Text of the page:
“I love the Greeks” were the first words of President Trump hosting his first Greek Independence Day celebration at the White House, Friday March 24. The celebration was first started by President Reagan and has become a White House tradition ever since.
Hundreds of Greeks and Greek Americans attended the event to honor the men and women who fought for Greece’s Independence against the Ottomans as well as the bond between USA and Greece. The night before, another celebration was hosted by the Greek-American White House Chief of Staff Reince Priebus, and was also attended by distinguished guests, among them Vice President Pence.
Although this year the White House went as Greek as it gets – with music, dancing and of course Greek food – some of the best entertainment came from President Trump himself as he was greeting the cheering crowd.
“I love the Greeks. Oh, do I love the Greeks. (Laughter and applause.) Don’t forget, I come from New York. That’s all I see, is Greeks. They are all over the place,” were the opening remarks of the US President.
Trump also signed a proclamation paying tribute to the Greek revolution that started on March 25th 1821 and resulted in Greece’s liberation.
Watch the full video from the event – the President’s remarks start at 3:18.
Full transcipt of the President’s remarks at the East Room
“I love the Greeks. Oh, do I love the Greeks. (Laughter and applause.) Don’t forget, I come from New York. That’s all I see, is Greeks. They are all over the place. (Laughter.)
Thank you very much, Reince. Very much appreciated. Reince was the most successful leader the RNC — that’s called the Republican National Committee — has ever had. And now, as my really terrific and hardworking Chief of Staff, he has really one of the number-one — and I guess you’d have to say, he’s one of the top Greeks in the country. And I know a lot of them right in the audience — they’re my friends. (Applause.)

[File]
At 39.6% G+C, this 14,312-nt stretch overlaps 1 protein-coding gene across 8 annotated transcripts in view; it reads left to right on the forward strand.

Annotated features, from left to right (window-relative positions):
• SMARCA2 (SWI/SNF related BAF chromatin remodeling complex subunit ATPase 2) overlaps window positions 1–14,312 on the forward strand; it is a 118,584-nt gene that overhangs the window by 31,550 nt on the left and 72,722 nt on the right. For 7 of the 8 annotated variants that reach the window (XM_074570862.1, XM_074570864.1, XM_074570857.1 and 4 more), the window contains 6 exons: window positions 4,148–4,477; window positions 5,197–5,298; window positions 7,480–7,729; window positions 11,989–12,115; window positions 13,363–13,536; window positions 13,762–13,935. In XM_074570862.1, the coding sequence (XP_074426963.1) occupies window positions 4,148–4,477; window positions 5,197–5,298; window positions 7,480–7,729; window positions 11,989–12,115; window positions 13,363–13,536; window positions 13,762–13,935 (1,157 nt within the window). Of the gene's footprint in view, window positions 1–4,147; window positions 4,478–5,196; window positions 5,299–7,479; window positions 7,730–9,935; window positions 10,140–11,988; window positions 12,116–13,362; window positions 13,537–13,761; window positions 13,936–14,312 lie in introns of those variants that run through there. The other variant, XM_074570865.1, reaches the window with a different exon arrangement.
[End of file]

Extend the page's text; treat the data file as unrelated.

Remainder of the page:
And the list also includes, as you know, George Gigicos — (applause) — George. George is great. I said, make sure that microphone is absolutely perfect, George. He never lets me — the Director of White House Advance. And George Sifakis — (applause) — where’s George? And these guys are with me right from the beginning — the Director of the Office of Public Liaison. It’s a great team. It’s a great, great team. Can’t do any better.
They helped organize this wonderful event with the Greek Archdiocese of America and so many local parishioners. And I want to thank you all. You’re here, you’re all over the audience. I want to thank you all.
Your Eminence and Father Alex, it is a true privilege to host you at the White House. I was deeply honored to have you both at my inauguration — it was a great day — and I am grateful for your presence here today. I also want to thank you for awarding Reince and George the highest honor of the Greek Orthodox Archdiocese of America — the Medal of Saint Paul.
To everyone in the youth choir who just performed — they were beautiful. (Applause.) I heard that music. I heard that music. With such elegance and grace, you’re amazing — you really are. Beautiful, beautiful sounds. I know you made your parents very proud. And you make all of us proud, right?
Today we commemorate an event that we have marked with a national day of celebration for 30 years: Greek Independence Day. Very important. President Ronald Reagan started this wonderful tradition, and we are thrilled to continue it, and always will. Greek Independence Day celebrates the rebirth of liberty for the Greek people. It commemorates the fight for the Greek Independence that began on March 25th, 1821. After nearly 400 years of outside rule, the Greeks longed to regain their sovereignty.
This love of freedom and democracy has formed a lasting bond between our two countries. It is a bond that has its origins in Ancient Greece — “the birthplace of Democracy.”
American President James Monroe and the great American statesman Daniel Webster both supported Greece’s struggle for independence. And it was a tough, tough struggle, you know that. Then-Representative Webster honored the role of Greece in forming civilization, and said that “We, like the rest of mankind, are greatly her debtors.”
In years to come, we don’t know what will be required to defend our freedom, but we do know that it will demand great, great courage — a courage from all of us — and we will show it, and I have no doubt about that.
Drawing inspiration from our history and those who come before, we will rise to any occasion. We have a country that, as you know, has certain difficulties, has certain problems. We will solve those problems and we will quickly solve those difficulties. Just watch. (Applause.)
I want to thank you all for coming to the White House today. We celebrate Greek history, and we applaud the tremendous contributions of your people to our beloved country.